Paris neurology and psychiatry : public versus private contexts

Toby GELFAND

University of Ottawa, Ottawa, Canada K1H 8M5
<tgelfand@hotmail.com>

 

During the second- half of the 19th century, the disciplines of neurology and psychiatry in Paris appeared neatly demarcated in terms of their separate historical developments, clinical categories, and distinctive institutional niches, such as hospital wards, public teaching chairs, societies, and specialized journals. Leading practitioners in each field had clear and distinct identities, as epitomized by Charcot, the dominant neuropathologist of the era, and Magnan, his counterpart among the alienists. While Charcot claimed, for example, that general paralysis of the insane belonged to his discipline as far as its neuropathological manifestations were concerned, he readily yielded the mental aspects of the same disease to psychiatry. Similar nosological distinctions applied to neuroses, such as epilepsy and hysteria, and these found expression in administrative regulations like the decision in 1870 to segregate non-insane hysterics and epileptics from the insane at the Salpêtrière hospital.

Nonetheless, fissures in this disciplinary compartmentalization are evident. Charcot and Magnan in fact collaborated on a several-part article in which it appears that the two men treated private patients together or at least consulted one another on cases involving sexual and other emotional disorders of varying severity. Following this suggestive lead, I seek to show the extent to which neurologists in Paris, as is well-known for other centers, crossed over into psychiatry in their private practices. Using the test case of Charcot, the supreme example of a "pure neurologist", I contrast his public position on psychiatry with his private practice. To explore the latter, I make use of unpublished as well as published case histories.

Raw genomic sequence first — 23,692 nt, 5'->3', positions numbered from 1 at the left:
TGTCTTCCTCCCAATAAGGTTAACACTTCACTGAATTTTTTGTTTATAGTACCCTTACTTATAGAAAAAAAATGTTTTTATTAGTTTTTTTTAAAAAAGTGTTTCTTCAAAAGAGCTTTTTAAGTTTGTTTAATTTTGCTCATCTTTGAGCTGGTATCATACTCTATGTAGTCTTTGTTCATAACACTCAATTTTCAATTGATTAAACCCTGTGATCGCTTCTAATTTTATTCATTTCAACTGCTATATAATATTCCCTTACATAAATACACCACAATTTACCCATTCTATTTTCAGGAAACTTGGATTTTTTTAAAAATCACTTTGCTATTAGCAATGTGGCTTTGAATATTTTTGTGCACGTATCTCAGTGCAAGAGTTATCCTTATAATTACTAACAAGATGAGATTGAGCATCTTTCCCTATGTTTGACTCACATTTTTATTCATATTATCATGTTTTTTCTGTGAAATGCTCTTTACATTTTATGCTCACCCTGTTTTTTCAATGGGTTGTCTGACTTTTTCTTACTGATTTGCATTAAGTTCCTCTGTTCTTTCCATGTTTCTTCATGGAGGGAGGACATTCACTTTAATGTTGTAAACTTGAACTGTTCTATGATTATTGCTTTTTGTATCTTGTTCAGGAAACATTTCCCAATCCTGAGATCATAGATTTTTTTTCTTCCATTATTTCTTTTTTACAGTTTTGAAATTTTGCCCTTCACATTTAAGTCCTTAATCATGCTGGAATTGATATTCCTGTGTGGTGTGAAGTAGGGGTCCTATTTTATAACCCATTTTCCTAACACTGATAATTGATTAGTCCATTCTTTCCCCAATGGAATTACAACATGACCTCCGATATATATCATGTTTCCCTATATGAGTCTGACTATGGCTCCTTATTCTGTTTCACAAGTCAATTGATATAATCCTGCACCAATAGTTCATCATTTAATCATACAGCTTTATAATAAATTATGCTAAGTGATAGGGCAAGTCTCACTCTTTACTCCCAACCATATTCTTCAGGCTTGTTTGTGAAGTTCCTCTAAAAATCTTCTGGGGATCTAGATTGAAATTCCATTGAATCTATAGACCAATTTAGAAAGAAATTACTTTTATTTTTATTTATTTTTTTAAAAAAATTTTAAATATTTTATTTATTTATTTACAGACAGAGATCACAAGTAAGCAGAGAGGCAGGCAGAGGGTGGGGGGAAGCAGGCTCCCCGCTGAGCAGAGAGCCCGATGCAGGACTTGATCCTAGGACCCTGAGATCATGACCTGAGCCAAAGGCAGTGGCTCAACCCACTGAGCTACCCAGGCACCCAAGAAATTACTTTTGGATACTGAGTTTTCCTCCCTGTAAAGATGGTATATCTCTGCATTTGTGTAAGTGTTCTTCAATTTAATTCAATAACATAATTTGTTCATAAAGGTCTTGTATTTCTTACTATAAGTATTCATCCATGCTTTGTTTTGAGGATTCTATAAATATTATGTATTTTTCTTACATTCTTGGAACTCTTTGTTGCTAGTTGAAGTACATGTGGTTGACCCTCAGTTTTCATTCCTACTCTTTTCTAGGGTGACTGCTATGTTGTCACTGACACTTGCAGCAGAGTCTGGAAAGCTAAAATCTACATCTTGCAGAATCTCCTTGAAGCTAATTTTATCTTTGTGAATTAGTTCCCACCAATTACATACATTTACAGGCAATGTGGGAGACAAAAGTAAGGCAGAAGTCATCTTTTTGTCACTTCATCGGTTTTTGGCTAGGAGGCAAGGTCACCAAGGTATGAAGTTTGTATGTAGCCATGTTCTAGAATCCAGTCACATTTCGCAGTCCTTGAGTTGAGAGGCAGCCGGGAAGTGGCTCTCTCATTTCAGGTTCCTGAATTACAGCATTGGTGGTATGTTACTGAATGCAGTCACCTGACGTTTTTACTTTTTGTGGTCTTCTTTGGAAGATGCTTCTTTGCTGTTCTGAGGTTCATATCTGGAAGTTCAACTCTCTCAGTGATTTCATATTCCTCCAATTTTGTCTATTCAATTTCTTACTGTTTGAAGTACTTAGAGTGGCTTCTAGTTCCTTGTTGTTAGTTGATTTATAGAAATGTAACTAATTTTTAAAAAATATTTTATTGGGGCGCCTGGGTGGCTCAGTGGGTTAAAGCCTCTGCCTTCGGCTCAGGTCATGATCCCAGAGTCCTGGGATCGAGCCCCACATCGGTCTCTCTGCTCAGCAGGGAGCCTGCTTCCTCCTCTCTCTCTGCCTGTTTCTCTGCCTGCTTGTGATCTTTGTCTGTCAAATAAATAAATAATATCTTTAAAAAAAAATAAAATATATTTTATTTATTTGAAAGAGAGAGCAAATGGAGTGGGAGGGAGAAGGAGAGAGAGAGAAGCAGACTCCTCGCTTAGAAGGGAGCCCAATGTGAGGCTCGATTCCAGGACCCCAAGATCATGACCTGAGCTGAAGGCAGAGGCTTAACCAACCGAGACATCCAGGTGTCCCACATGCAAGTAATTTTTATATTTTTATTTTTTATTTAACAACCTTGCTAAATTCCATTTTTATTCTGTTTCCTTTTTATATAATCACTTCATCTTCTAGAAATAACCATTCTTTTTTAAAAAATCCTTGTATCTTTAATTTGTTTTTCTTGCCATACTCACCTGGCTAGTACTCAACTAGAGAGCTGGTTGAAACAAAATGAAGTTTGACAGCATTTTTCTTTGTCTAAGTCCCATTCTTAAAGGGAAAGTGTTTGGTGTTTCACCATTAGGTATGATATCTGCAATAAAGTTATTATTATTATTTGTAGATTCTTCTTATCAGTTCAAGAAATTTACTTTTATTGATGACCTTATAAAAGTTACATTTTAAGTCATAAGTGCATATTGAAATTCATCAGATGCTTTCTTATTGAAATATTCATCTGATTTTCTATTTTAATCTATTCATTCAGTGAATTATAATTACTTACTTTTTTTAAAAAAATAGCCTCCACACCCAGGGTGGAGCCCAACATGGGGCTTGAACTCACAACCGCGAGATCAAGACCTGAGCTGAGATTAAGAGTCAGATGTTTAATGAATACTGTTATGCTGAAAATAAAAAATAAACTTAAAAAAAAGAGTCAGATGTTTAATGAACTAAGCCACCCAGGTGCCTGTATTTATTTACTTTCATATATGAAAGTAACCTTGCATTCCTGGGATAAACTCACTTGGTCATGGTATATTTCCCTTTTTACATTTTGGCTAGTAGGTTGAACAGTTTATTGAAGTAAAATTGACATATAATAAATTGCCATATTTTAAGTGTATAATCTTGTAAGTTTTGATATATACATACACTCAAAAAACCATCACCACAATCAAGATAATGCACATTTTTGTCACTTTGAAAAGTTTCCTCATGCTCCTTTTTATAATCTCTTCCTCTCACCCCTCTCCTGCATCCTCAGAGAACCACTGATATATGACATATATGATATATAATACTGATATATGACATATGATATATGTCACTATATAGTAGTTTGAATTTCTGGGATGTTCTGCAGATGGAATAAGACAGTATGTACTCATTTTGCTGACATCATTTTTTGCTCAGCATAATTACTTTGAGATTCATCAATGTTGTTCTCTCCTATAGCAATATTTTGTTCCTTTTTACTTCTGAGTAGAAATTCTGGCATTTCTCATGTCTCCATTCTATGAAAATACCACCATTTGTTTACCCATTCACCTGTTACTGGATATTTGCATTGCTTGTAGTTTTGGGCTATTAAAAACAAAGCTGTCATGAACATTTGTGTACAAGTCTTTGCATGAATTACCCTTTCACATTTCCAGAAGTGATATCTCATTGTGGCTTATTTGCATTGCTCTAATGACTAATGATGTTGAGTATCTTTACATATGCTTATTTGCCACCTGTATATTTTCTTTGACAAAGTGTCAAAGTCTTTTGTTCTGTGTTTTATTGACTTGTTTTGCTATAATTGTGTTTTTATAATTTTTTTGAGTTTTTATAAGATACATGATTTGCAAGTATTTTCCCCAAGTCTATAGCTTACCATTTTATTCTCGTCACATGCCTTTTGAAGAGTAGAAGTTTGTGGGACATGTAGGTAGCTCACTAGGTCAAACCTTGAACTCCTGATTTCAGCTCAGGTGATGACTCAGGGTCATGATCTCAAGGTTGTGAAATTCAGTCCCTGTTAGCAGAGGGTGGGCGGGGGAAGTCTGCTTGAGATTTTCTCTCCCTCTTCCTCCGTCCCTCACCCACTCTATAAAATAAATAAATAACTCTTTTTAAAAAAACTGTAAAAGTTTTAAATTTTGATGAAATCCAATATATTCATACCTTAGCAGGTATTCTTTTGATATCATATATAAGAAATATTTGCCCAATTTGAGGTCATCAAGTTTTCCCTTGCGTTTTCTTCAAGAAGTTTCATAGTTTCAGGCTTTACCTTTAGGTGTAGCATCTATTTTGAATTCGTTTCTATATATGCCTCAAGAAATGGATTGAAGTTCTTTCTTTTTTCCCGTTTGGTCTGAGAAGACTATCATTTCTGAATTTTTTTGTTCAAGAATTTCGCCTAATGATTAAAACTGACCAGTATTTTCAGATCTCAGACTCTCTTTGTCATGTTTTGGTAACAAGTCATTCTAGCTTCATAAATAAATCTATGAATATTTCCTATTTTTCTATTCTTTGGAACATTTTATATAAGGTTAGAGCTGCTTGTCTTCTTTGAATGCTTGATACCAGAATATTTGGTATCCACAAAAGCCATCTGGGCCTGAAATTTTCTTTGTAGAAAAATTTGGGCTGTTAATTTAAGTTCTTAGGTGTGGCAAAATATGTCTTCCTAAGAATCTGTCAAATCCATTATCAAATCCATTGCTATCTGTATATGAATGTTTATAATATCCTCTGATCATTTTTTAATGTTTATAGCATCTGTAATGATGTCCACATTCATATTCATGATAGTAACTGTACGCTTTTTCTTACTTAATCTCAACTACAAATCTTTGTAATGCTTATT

Plenary 4   (Auguste Forel Lecture)
Thursday, 16 September 1999
11.20

The Neurosciences and Psychiatry: Crossing the Boundaries

Joint Congress of the European Association for the History of Psychiatry (EAHP), the European Club for the History of Neurology (ECHN), and the International Society for the History of the Neurosciences (ISHN)

Zurich and Lausanne, Switzerland, 13-18 September 1999